Probiotics may help support healthy body weight in several ways.12,13 Researchers have referred to gut bacteria as “microscopic puppet masters,” which may control eating behavior by influencing reward and satiety, influencing mood, altering taste receptors, and more.
For instance, when probiotics ferment indigestible fibers, they produce short chain fatty acids (SFCA). This stimulates the release of key hormones that suppress appetite. Believe it or not, gut dysbiosis (characterized by inadequate levels of probiotics) can actually increase the number of calories you absorb from food.14
5. Sports Performance and Recovery
The immune-modifying benefits of probiotics may be of significant importance for athletes. This is because they’re particularly susceptible to URTIs, as heavy exercise can impair the body’s internal defense network and elevate levels of the stress hormones (e.g., epinephrine, cortisol).15 Several studies have shown that probiotics reduce the number, severity, and duration of URTIs in athletes.16
In addition, it’s well established that exercise (particularly endurance exercise) can lead to increased intestinal permeability, more commonly referred to as “leaky gut.” Along those lines, research has shown that probiotics, from both the Lactobacillus and Bifidobacterium families, help prevent leaky gut.17
In a recent review, researchers concluded that “probiotics could be an important tool to improve athletes’ overall general health, performance, and energy availability” while promoting a healthy inflammatory response and redox levels (healthy levels of oxidants versus antioxidants).18
Recently, two randomized, controlled trials demonstrated that supplementation with probiotics reduces muscle damage, improves recovery, and maintains physical performance following intense exercise.16,19
6. Skin Health
Much like the gut houses a robust microbial ecosystem, so too do other organs of the body, such as the skin, mouth, and reproductive organs. Along those lines, it stands to reason that probiotics may be able to support the skin ecosystem.23
Further, acute skin-related issues may be the result of a stress-related immune response. For instance, UV exposure is known to negatively affect immune system function. In one randomized controlled trial, a group of researchers demonstrated that supplementing with Lactobacillus probiotics led to the preservation of skin health and provided sun protection.24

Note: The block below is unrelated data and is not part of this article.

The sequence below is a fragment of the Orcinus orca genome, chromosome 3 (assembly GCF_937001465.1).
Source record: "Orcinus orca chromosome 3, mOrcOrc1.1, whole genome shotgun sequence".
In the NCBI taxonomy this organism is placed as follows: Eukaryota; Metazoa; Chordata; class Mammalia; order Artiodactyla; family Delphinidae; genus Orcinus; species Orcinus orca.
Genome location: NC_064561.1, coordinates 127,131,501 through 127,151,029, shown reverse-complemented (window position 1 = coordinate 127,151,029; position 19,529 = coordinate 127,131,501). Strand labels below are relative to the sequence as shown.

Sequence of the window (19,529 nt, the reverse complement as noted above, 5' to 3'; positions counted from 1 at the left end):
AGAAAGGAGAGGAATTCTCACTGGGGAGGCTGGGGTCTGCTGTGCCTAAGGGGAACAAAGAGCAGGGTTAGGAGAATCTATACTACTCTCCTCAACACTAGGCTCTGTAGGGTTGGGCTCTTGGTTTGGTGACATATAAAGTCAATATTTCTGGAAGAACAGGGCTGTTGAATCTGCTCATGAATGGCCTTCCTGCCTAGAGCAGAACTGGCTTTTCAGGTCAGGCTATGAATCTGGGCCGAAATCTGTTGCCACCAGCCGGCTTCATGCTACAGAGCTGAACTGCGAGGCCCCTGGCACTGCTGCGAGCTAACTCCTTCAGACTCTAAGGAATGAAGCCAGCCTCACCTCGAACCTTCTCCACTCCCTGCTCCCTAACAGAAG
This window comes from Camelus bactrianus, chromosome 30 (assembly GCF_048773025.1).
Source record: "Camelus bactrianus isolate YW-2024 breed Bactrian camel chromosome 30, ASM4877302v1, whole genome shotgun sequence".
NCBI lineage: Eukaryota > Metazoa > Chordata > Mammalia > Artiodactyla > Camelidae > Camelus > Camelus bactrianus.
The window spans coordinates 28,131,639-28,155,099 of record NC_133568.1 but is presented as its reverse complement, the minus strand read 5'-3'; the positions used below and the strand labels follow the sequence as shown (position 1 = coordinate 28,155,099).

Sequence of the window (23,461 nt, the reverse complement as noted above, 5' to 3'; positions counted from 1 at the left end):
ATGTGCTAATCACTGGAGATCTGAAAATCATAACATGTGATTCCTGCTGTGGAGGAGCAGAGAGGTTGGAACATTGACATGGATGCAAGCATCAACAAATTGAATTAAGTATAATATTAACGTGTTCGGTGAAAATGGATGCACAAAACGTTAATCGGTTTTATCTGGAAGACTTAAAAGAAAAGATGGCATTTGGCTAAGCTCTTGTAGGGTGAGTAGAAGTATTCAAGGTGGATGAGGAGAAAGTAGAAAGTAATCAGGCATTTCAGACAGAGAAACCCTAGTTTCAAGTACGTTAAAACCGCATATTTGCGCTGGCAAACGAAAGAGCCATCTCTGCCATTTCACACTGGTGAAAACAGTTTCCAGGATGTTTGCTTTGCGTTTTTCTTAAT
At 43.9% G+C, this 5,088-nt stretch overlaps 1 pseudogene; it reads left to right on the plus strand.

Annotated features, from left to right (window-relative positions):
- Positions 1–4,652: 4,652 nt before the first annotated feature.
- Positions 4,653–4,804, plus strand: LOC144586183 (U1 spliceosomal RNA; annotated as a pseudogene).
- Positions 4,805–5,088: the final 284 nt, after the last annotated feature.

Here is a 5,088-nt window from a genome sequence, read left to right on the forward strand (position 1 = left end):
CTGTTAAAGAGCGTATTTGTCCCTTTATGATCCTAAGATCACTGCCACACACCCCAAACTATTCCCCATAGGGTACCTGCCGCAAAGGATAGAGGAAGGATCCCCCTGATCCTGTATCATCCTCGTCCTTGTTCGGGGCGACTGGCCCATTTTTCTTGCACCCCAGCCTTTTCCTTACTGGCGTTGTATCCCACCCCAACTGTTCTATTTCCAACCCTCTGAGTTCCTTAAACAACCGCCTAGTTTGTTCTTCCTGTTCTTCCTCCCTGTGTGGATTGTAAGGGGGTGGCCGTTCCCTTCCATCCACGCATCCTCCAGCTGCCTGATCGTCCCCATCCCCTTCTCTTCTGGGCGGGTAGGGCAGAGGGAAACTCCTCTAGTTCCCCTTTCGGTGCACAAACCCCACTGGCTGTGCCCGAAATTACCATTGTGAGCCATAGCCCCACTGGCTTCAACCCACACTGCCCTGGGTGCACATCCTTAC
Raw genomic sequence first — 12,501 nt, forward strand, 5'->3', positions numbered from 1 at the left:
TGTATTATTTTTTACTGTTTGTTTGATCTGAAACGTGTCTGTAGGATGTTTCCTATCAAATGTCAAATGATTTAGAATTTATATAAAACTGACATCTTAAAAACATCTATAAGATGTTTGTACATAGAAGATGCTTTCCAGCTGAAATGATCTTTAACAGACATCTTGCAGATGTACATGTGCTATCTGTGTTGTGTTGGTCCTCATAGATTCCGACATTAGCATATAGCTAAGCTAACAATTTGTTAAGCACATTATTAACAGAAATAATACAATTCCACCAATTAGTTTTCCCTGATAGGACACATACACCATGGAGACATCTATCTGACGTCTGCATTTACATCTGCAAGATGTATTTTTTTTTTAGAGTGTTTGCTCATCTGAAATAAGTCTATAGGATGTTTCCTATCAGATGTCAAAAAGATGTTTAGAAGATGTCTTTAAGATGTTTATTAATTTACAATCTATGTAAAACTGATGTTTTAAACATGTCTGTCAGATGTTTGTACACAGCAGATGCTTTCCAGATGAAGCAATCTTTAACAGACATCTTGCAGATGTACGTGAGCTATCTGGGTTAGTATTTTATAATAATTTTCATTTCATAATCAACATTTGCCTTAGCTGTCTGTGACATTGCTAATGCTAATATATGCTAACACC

Emerging evidence in this area has led researchers from MIT to suggest that probiotics induce a “glow of health,” referring to their potential to promote radiant skin (and hair), a universal indicator of good health.25 It is speculated that probiotics bestow this “glow” by systemic immune and stress hormone balance. And it’s believed that probiotics possess an array of skin health benefits.26
7. Heart Healthy
Probiotics may also promote cardiovascular health. On one hand, probiotics (such as Lactobacilli and Bifidobacteria) may help maintain healthy blood pressure levels.20 Of course, maintaining healthy blood pressure is crucial to cardiovascular health.
Additionally, probiotics may help maintain cholesterol levels already within the normal range.21 While there are many factors in play, experiments have consistently shown that maintaining healthy cholesterol levels are important for cardiovascular health.22
Interestingly, researchers suggest that one of the benefits of probiotics on your cardiovascular system may be by breaking down bile acid, which is made with cholesterol. Once broken down, the body eliminates cholesterol. In order to make new bile acids, which are necessary for digestion, the liver needs to use more cholesterol, thus lowering cholesterol levels.
Probiotics from the Bifidobacterium and Lactobacillus families have been shown to help remove environmental toxins from the gut.27 Specifically, researchers from Belgium found that Bifidobacterium breve and Lactobacillus casei reduced the absorption and increased the excretion of Bisphenol A (BPA), an industrial chemical used for making plastics (for food and beverage storage) and epoxy resins, used to line food and beverage containers.
BPA can leach from these materials into our food and drink supply, and not surprisingly given its ubiquity, government research has shown that 93% of Americans have BPA in our bodies. This is bad news because BPA is a known “endocrine disruptor” and “obesogen.” In other words, BPA can mimic the effects of estrogen in the body. It’s been linked to a wide variety of health problems including infertility, early puberty, diabetes, obesity, and behavioral issues.28,29
Clearly, probiotics can benefit human health in a variety of ways. What’s even more encouraging and exciting is that more research is underway and even more planned to help unfold the story of probiotics.